As discussed earlier in this week’s Lesson, you have a seat at the table because someone believes you have something valuable to offer. So guess what? They want you to bring that value forward, my dear! Very frequently, however, I come across clients who show up and communicate in a way that indicates a lack of confidence that others want their contributions.
What does this look like in practice?
Say you come across a thorny issue that requires an escalation. You’ll handle the escalation, of course, but you want your manager to be informed. You sit down to draft up an email detailing the issue, background, relevant policies and/or laws, and facts, as well as the pros and cons of the three courses of action available.
Not entirely. I mean, you’ve done a nice job (probably) of laying out the landscape, and that’s value add for sure. But it doesn’t sound like you’ve taken a stand. You’re leaving that on the table. Rather than recommending a solution, you stated the problem, provided the data, and schlepped it to someone else’s doorstep, leaving it for them to make the hard call.
You are in the no-opinion zone. This drives managers crazy. Trust me, I hear about it all the time.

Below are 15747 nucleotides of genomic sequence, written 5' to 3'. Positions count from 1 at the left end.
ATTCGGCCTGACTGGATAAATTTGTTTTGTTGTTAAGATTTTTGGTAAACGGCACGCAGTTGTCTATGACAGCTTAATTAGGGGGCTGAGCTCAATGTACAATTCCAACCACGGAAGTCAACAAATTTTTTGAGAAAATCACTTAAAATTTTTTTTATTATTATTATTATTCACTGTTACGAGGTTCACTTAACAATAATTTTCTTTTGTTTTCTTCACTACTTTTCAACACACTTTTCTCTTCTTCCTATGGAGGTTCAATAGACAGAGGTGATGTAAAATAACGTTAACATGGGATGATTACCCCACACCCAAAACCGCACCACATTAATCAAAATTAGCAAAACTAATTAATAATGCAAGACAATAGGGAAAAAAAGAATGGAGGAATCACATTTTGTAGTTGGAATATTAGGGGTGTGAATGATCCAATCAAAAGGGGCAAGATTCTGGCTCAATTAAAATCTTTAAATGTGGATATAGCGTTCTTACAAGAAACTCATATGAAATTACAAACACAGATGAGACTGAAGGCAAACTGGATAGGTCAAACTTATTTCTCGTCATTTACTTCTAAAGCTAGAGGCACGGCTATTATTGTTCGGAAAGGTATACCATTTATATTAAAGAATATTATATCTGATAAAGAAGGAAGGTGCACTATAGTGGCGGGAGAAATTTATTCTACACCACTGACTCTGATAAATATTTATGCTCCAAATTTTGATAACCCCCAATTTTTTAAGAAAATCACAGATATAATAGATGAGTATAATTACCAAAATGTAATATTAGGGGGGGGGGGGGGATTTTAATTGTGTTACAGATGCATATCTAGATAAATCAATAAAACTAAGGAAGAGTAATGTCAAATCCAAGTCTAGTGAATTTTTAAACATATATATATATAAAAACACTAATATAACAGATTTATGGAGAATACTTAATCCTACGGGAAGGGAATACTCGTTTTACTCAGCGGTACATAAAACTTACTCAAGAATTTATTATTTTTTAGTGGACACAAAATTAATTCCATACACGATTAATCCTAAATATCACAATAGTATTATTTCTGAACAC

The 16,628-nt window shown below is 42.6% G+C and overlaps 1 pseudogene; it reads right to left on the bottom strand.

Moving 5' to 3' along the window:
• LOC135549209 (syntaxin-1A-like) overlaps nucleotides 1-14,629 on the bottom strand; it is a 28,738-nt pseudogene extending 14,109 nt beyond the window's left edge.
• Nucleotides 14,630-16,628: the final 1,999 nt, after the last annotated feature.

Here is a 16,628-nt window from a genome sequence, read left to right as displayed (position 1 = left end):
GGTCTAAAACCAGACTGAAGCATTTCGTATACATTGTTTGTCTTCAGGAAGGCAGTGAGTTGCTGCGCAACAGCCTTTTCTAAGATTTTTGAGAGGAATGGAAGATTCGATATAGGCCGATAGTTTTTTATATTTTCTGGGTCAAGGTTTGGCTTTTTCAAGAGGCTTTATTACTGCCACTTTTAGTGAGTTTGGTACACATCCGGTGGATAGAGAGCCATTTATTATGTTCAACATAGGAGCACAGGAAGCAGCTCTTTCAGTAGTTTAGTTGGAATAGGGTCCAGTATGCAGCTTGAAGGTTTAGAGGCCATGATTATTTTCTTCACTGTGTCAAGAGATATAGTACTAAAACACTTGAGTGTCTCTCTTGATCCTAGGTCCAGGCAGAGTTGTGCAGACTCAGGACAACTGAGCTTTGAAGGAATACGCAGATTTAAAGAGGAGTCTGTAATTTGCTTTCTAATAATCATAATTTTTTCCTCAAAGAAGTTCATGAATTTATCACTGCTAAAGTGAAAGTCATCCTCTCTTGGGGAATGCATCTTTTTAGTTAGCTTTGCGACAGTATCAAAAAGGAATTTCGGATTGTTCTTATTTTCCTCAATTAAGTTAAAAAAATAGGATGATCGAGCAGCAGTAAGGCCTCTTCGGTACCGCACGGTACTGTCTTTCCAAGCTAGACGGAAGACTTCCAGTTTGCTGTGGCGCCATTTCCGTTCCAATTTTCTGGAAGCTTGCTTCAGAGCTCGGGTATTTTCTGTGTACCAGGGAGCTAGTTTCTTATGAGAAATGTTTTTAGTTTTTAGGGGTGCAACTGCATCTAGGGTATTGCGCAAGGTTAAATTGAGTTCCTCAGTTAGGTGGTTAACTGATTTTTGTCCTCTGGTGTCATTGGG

Get in there and take a stand! Have an opinion and share it. It’s part of the missing 10% that goes such a long way toward “being executive.”
Pro tip: once you’ve taken a stand, make sure you don’t waffle at the first challenge you encounter. Listen to other views that are offered, naturally, but also advocate for what you believe. Do this by grounding your opinion in the data, while remaining curious about other, differing opinions and new data. And no matter what you do, don’t — let me repeat, don’t — tell people the reason they need to adopt your position or take a requested action is “because my boss said so”. If you hear yourself giving that as the reason, take a break and come back when you have more compelling data to support your position. Using positional authority — and all the more so when it is borrowed — to influence action is often a signal that conviction of belief is missing from the picture.